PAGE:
How Is Congress Supposed to Work?
You probably learned what Congress does back in elementary school social studies — maybe you’re old enough to remember the “Schoolhouse Rock” video on the subject.
As a refresher, here’s how the process is supposed to work:
- A senator or representative introduces a bill.
- The bill goes to a committee for hearings and approval.
- It is debated and voted on from the House and Senate floors.
- A compromise version is worked out.
- The resulting bill is voted on to become a law.
While this process makes sense in theory, these days, that’s not how it works most of the time.
How Congress Actually Works in 2020
Congress does pass a lot of bills through the standard legislative process. But these are mostly noncontroversial bills to congratulate someone, rename a post office or designate a national week. There’s no debate and no deliberative, committee-driven process required.
One reason for the gridlock is that, these days, bills on big, national issues are written under the supervision of the Senate majority leader and the House speaker (currently Sen. Mitch McConnell and Rep. Nancy Pelosi). They receive guidance from only a small group of other congressional power brokers rather than the rank-and-file lawmakers who used to contribute to the process by working on legislation in committees.
The resulting legislation, crafted behind closed doors, is presented to lawmakers as a “take it or leave it” deal when it’s voted on by everyone else. Faced with legislation on which they’ve had no real input, many members opt for “leave it” — and the bills get stuck in legislative limbo, without enough support to pass a divided Congress.
This change has been happening since the mid-2000s and has intensified during the past decade, according to reporting by ProPublica and The Washington Post.
How to Evaluate Your Member of Congress
To evaluate your lawmakers in this new reality, you can look at what they are doing and which issues they’re spending their time on, either through lawmaking (on those topics that don’t necessarily grab headlines) or in their public position statements.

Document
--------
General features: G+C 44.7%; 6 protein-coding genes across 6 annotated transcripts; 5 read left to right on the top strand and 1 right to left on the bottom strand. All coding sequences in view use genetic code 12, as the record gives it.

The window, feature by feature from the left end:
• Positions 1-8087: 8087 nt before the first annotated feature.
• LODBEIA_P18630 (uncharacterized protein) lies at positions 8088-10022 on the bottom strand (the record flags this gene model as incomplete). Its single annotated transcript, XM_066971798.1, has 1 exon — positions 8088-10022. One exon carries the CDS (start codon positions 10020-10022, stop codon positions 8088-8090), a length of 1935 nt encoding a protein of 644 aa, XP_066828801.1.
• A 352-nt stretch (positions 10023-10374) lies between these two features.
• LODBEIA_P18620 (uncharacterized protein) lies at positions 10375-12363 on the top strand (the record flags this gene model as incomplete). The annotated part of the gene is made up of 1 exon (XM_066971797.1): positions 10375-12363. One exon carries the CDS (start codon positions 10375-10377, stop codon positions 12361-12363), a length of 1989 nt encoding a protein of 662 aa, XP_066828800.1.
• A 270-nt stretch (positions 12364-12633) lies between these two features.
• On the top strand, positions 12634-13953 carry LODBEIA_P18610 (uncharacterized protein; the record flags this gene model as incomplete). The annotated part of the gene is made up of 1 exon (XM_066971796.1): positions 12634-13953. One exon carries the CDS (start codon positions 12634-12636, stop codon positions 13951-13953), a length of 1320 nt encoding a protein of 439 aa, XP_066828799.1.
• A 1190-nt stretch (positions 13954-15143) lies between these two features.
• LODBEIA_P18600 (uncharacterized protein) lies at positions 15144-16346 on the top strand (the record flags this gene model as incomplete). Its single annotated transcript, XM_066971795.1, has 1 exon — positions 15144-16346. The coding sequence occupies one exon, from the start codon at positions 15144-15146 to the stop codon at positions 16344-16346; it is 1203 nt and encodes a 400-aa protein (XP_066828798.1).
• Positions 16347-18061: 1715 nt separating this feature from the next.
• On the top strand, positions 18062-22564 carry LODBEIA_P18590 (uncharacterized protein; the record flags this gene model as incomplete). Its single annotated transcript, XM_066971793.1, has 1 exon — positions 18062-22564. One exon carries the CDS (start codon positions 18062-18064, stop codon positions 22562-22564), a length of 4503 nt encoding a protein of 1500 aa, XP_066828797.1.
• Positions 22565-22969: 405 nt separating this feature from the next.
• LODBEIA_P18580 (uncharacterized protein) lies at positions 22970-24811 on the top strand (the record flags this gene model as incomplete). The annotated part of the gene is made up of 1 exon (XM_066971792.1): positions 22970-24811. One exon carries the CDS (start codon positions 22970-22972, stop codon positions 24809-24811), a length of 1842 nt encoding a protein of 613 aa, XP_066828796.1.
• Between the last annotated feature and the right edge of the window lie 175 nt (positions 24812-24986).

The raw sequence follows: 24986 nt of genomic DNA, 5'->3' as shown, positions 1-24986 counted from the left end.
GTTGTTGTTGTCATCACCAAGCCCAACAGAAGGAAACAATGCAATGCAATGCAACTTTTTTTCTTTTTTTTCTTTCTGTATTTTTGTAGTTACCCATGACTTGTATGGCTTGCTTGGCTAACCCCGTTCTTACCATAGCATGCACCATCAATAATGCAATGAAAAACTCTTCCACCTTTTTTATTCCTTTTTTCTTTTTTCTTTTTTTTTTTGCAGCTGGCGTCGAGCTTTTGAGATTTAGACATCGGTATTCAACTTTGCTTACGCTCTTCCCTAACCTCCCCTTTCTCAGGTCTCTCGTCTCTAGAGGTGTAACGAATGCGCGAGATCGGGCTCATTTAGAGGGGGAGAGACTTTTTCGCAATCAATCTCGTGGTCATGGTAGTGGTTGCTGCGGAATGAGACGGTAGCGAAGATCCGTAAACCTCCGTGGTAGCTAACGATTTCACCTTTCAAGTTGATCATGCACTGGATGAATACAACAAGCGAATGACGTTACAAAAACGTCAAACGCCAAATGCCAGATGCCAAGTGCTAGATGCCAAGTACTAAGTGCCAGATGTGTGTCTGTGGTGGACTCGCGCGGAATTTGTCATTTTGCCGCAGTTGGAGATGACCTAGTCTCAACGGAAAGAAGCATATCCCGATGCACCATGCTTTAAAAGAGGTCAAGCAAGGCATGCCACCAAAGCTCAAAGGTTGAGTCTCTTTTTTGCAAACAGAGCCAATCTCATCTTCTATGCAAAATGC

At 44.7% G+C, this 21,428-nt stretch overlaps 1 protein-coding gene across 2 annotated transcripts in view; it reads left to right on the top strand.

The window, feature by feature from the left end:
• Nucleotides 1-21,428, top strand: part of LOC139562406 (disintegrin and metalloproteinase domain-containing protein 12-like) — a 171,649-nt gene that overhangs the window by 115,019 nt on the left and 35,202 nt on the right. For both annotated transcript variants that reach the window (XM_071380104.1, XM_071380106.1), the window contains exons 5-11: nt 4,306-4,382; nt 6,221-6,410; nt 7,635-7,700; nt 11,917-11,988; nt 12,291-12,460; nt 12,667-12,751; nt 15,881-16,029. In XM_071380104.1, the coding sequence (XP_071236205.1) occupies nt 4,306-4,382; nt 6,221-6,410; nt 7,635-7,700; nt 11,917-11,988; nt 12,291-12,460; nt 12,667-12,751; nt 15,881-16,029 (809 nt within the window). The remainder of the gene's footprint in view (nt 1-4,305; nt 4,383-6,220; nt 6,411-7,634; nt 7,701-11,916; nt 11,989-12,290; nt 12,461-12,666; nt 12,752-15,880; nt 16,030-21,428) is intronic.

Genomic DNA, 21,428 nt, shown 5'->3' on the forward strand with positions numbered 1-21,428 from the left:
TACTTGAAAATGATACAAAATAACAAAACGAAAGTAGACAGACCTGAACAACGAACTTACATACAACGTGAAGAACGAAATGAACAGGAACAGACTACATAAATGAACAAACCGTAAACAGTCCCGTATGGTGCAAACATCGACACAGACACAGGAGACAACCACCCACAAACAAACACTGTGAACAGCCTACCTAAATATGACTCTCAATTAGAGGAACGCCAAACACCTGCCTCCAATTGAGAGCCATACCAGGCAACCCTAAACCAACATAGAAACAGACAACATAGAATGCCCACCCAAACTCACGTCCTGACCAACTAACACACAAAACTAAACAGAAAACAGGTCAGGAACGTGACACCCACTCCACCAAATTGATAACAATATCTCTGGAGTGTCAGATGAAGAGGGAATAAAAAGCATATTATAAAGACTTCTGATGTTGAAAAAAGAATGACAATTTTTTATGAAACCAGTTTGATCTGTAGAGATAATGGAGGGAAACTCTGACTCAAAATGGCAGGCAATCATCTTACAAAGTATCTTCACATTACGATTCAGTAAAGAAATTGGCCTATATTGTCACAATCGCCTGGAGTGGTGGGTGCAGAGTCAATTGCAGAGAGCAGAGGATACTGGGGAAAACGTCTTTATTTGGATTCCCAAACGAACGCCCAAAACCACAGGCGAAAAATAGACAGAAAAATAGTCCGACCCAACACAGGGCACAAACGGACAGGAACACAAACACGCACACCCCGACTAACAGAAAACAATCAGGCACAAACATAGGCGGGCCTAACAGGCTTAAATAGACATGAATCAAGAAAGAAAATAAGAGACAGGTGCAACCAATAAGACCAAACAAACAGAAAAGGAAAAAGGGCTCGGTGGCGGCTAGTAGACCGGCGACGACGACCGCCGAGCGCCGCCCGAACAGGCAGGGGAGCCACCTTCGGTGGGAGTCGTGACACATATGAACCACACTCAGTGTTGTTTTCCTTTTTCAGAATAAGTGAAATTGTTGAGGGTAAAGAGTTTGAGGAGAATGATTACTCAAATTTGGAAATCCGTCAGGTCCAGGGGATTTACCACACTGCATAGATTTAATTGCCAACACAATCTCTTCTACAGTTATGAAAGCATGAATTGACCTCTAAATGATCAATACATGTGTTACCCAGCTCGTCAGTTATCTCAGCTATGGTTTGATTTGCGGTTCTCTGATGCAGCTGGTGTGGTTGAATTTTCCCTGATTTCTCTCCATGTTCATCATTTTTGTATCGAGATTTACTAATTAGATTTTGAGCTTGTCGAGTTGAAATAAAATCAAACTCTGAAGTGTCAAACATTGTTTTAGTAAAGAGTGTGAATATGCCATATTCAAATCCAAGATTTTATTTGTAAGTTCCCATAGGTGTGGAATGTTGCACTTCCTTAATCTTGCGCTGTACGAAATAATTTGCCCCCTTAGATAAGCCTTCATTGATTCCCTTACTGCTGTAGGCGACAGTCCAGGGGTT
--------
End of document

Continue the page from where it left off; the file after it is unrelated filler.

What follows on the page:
1: By What They’re Doing:
One of the ways you can find out what your representative is up to is by checking out the bills they’ve sponsored. This is all public information, and ProPublica’s Represent app can help you navigate to the information that matters to you.
To understand your representative through their bills, you want to look for three things:
- What the bill is about
- How far it got
- Who else is supporting the bill
What the bill is about: Think about the things that matter to you and your community, and ask yourself:
- Is your representative sponsoring bills on those topics?
- If your lawmaker seems to be ignoring your issues, why is that?
How far it got: Every bill that gets introduced is automatically referred to a committee. Many measures never get past this stage and were never intended to — because they are mostly meant to let lawmakers go to town halls and say, “I introduced an important bill.”
Who else is supporting the bill: When it comes to bill co-sponsors, pay attention to whether or not it has bipartisan support. Whether you want a lawmaker who’s willing to compromise with the other side, or whether you object to compromise as a sign of giving in to the other side, bipartisan support can mean that your representative has done some work to shop their bill around and help get it passed.
You can see more info about the bills your congressperson has sponsored on Represent.
2: By What They Say:
Legislation isn’t the only way to compare your representative’s concerns against your own. There’s also the stuff they talk about. On Represent, you can see what your representative focuses on in their press releases, as well as the distinctive topics they discuss more than other members of Congress.
As the person in the federal government closest to you, these more specific issues should, ideally, sound familiar to you. Do they?
While You Vote, Help Us Report on the Election
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Published at Wed, 28 Oct 2020 10:00:00 +0000